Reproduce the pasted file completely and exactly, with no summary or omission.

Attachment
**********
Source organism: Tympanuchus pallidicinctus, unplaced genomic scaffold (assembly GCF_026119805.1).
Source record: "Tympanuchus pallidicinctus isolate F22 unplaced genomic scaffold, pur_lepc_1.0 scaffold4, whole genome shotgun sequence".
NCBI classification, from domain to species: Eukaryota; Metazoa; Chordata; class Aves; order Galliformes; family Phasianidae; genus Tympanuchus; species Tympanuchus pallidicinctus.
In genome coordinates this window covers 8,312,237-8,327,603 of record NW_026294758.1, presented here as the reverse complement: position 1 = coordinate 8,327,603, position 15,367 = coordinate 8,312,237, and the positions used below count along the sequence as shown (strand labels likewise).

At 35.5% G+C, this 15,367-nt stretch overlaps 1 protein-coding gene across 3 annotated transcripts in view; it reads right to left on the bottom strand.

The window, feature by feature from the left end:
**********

Source organism: Tympanuchus pallidicinctus, unplaced genomic scaffold (assembly GCF_026119805.1).
Source record: "Tympanuchus pallidicinctus isolate F22 unplaced genomic scaffold, pur_lepc_1.0 scaffold4, whole genome shotgun sequence".
NCBI classification, from domain to species: Eukaryota; Metazoa; Chordata; class Aves; order Galliformes; family Phasianidae; genus Tympanuchus; species Tympanuchus pallidicinctus.
In genome coordinates this window covers 8,312,237-8,327,603 of record NW_026294758.1, presented here as the reverse complement: position 1 = coordinate 8,327,603, position 15,367 = coordinate 8,312,237, and the positions used below count along the sequence as shown (strand labels likewise).

At 35.5% G+C, this 15,367-nt stretch overlaps 1 protein-coding gene across 3 annotated transcripts in view; it reads right to left on the bottom strand.

The window, feature by feature from the left end: